The need for ethical and accurate journalism remains the focal issue in today’s media, agreed a panel gathered at the Global Media Congress held in Abu Dhabi.
The panel, which consisted of editors-in-chief from Panama and China along with the founder of a tech company, voiced their views on the state of today’s traditional media organizations and technology.
“If the choice is whether to be first or best, I choose the latter,” said Rita Vasquez, of La Prensa newspaper in Panama. “I tell my group to follow suit. There is a massive mistrust between the public and media organizations and that is because of shady journalism, the spread of fake news and the fact that a lot of outlets are aligned with political parties and governments and therefore report with bias.”
She added: “Also, people are no longer interested in reading long analysis and stories, which is also affecting the role traditional media plays in society nowadays.”
However, Abdullah Abu Sheikh, founder and CEO of Astra Tech, finds that, “in today’s age, the first casualty is traditional media and not the truth.”
As the boss of a tech-based company, Abdullah explained how a truthful story can be produced in record time. “The gap of trust between people and media companies continues to grow and that is because people are looking for unbiased truths,” he said.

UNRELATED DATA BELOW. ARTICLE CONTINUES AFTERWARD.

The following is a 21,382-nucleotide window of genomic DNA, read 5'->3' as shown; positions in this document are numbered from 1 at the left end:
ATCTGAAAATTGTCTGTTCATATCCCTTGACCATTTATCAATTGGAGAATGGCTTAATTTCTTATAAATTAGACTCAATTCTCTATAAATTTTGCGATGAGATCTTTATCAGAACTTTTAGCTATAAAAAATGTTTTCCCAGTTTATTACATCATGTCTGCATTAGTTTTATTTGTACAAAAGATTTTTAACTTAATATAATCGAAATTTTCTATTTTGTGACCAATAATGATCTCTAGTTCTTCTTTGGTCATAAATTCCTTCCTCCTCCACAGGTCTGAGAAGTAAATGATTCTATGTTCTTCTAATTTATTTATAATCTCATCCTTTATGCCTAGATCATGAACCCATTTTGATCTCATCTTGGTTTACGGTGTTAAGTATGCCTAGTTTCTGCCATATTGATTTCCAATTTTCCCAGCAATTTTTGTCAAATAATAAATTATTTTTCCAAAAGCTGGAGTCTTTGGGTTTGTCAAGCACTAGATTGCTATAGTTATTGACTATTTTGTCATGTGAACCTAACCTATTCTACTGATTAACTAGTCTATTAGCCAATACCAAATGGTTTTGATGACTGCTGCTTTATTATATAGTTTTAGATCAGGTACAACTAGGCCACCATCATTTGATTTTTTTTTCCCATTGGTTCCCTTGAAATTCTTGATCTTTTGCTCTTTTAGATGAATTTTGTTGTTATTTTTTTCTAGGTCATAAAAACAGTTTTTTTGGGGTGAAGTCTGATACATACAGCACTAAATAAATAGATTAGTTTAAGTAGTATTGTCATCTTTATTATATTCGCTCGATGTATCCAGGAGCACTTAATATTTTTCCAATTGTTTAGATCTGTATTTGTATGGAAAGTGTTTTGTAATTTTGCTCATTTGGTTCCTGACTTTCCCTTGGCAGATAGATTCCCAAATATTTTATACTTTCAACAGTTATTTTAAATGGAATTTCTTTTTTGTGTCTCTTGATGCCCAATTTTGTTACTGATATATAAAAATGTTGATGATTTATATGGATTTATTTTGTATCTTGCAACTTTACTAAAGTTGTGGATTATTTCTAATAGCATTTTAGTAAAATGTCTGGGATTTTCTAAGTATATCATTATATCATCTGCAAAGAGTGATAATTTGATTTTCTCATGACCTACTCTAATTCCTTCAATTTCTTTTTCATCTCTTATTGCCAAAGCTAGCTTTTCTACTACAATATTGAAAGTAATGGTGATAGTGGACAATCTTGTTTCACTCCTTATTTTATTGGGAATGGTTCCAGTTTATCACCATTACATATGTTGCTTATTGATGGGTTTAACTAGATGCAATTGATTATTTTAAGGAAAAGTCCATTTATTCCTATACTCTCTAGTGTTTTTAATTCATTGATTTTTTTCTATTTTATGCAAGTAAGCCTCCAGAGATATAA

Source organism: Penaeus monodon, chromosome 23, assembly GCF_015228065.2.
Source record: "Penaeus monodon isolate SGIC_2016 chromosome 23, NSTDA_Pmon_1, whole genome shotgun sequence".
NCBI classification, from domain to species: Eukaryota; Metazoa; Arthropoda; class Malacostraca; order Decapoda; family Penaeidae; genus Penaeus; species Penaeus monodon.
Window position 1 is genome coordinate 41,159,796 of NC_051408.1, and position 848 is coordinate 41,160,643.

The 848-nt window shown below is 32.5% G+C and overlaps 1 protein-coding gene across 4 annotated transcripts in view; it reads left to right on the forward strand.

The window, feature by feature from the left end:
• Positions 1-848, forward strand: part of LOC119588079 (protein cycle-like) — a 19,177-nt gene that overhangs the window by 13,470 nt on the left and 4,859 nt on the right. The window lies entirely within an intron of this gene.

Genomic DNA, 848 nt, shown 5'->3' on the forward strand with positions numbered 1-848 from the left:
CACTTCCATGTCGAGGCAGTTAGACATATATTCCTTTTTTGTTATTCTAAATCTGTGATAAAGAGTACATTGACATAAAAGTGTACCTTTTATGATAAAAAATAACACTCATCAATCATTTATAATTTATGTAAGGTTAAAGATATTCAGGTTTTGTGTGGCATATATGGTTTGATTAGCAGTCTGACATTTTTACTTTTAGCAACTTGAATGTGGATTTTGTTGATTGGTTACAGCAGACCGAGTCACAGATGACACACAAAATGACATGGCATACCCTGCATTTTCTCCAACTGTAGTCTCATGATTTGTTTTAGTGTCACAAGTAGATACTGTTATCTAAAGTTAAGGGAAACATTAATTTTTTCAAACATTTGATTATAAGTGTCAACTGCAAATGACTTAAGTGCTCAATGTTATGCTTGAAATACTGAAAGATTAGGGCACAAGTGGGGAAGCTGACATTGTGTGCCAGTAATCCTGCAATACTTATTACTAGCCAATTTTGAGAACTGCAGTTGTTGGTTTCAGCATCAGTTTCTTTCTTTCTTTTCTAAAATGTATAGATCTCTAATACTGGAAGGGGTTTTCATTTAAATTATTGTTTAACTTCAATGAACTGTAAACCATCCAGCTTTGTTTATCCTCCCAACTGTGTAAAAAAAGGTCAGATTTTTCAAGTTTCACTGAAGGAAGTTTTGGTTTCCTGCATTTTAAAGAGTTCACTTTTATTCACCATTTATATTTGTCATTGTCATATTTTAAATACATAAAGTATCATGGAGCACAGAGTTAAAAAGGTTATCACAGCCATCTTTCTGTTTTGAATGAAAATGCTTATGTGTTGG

While artificial intelligence is highly effective, it nonetheless comes with its dangers and using its tools to spread fake news can result in disastrous outcomes.
“There must be a joint effort between tech companies, governments and journalism agencies to cooperate and coordinate to combat fake news and that is for the greater good of society,” said Abbas, who cited the example of the malicious fake news story stemming from the ongoing war between Israel and Gaza that claimed 40 Israeli babies had been beheaded. The story rapidly spread around the world despite there being absolutely no truth to it, with the Israeli government even having to deny it.
Revenue generation has also become a problem for traditional media outlets.
Liu Yonggang, editor-in-chief of The Paper in China, says the development of social media and AI tools have forced media outlets to find new ways to produce stories and maintain revenues. “We are establishing programs and workshops to find ways to combine digital and traditional media. Journalism students face confusion upon graduation in the job market and we need to find a solution to that,” he said.
“While AI can be cost and time efficient to produce various forms of content, we cannot dismiss traditional media and journalists. We are cooperating with universities and tech companies and are confident in trying new ways to produce stories,” Liu added. “We can also utilize AI to combat fake news by using its tools to verify the translations, locations and timing of a certain story.”
The battle between technology, social media and traditional outlets continues to grow as newspapers struggle to remain relevant.